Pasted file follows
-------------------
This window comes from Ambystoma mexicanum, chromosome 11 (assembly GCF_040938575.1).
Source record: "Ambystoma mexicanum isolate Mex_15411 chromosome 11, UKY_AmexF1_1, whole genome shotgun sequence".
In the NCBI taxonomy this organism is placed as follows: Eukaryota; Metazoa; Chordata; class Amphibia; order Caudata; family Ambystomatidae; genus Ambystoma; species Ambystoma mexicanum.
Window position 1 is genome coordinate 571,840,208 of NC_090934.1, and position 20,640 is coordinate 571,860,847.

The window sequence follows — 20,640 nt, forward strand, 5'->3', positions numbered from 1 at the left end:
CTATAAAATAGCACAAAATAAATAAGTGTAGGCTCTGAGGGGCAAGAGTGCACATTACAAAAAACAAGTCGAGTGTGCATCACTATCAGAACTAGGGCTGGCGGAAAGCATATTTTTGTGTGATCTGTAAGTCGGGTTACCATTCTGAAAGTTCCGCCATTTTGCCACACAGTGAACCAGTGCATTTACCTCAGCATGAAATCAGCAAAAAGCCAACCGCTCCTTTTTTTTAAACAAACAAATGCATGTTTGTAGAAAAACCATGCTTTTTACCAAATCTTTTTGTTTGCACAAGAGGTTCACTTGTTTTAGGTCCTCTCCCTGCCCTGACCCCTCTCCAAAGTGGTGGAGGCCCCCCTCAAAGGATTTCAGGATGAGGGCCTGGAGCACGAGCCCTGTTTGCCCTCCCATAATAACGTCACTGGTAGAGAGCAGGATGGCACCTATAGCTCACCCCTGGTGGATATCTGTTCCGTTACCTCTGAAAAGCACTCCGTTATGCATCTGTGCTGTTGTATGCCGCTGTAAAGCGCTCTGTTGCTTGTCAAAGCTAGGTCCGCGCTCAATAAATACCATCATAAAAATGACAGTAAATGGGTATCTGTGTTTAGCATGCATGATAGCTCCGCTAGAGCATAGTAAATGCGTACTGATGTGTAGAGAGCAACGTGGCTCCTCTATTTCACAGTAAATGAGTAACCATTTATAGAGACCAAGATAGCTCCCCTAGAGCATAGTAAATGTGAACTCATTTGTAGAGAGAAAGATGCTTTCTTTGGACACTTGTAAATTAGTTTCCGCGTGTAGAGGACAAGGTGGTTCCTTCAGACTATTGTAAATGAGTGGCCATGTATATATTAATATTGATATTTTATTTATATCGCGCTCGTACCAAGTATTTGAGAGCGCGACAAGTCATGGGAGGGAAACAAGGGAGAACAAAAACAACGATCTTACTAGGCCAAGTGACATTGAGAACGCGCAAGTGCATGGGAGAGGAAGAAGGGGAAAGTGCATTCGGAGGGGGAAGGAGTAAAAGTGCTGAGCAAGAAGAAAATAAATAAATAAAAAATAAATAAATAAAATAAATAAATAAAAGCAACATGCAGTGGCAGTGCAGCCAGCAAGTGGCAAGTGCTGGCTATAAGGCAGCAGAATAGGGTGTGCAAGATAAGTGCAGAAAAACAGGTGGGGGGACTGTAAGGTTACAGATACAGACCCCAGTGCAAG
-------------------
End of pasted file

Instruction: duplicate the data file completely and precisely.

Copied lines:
This window comes from Ambystoma mexicanum, chromosome 11 (assembly GCF_040938575.1).
Source record: "Ambystoma mexicanum isolate Mex_15411 chromosome 11, UKY_AmexF1_1, whole genome shotgun sequence".
In the NCBI taxonomy this organism is placed as follows: Eukaryota; Metazoa; Chordata; class Amphibia; order Caudata; family Ambystomatidae; genus Ambystoma; species Ambystoma mexicanum.
Window position 1 is genome coordinate 571,840,208 of NC_090934.1, and position 20,640 is coordinate 571,860,847.

The window sequence follows — 20,640 nt, forward strand, 5'->3', positions numbered from 1 at the left end:
CTATAAAATAGCACAAAATAAATAAGTGTAGGCTCTGAGGGGCAAGAGTGCACATTACAAAAAACAAGTCGAGTGTGCATCACTATCAGAACTAGGGCTGGCGGAAAGCATATTTTTGTGTGATCTGTAAGTCGGGTTACCATTCTGAAAGTTCCGCCATTTTGCCACACAGTGAACCAGTGCATTTACCTCAGCATGAAATCAGCAAAAAGCCAACCGCTCCTTTTTTTTAAACAAACAAATGCATGTTTGTAGAAAAACCATGCTTTTTACCAAATCTTTTTGTTTGCACAAGAGGTTCACTTGTTTTAGGTCCTCTCCCTGCCCTGACCCCTCTCCAAAGTGGTGGAGGCCCCCCTCAAAGGATTTCAGGATGAGGGCCTGGAGCACGAGCCCTGTTTGCCCTCCCATAATAACGTCACTGGTAGAGAGCAGGATGGCACCTATAGCTCACCCCTGGTGGATATCTGTTCCGTTACCTCTGAAAAGCACTCCGTTATGCATCTGTGCTGTTGTATGCCGCTGTAAAGCGCTCTGTTGCTTGTCAAAGCTAGGTCCGCGCTCAATAAATACCATCATAAAAATGACAGTAAATGGGTATCTGTGTTTAGCATGCATGATAGCTCCGCTAGAGCATAGTAAATGCGTACTGATGTGTAGAGAGCAACGTGGCTCCTCTATTTCACAGTAAATGAGTAACCATTTATAGAGACCAAGATAGCTCCCCTAGAGCATAGTAAATGTGAACTCATTTGTAGAGAGAAAGATGCTTTCTTTGGACACTTGTAAATTAGTTTCCGCGTGTAGAGGACAAGGTGGTTCCTTCAGACTATTGTAAATGAGTGGCCATGTATATATTAATATTGATATTTTATTTATATCGCGCTCGTACCAAGTATTTGAGAGCGCGACAAGTCATGGGAGGGAAACAAGGGAGAACAAAAACAACGATCTTACTAGGCCAAGTGACATTGAGAACGCGCAAGTGCATGGGAGAGGAAGAAGGGGAAAGTGCATTCGGAGGGGGAAGGAGTAAAAGTGCTGAGCAAGAAGAAAATAAATAAATAAAAAATAAATAAATAAAATAAATAAATAAAAGCAACATGCAGTGGCAGTGCAGCCAGCAAGTGGCAAGTGCTGGCTATAAGGCAGCAGAATAGGGTGTGCAAGATAAGTGCAGAAAAACAGGTGGGGGGACTGTAAGGTTACAGATACAGACCCCAGTGCAAG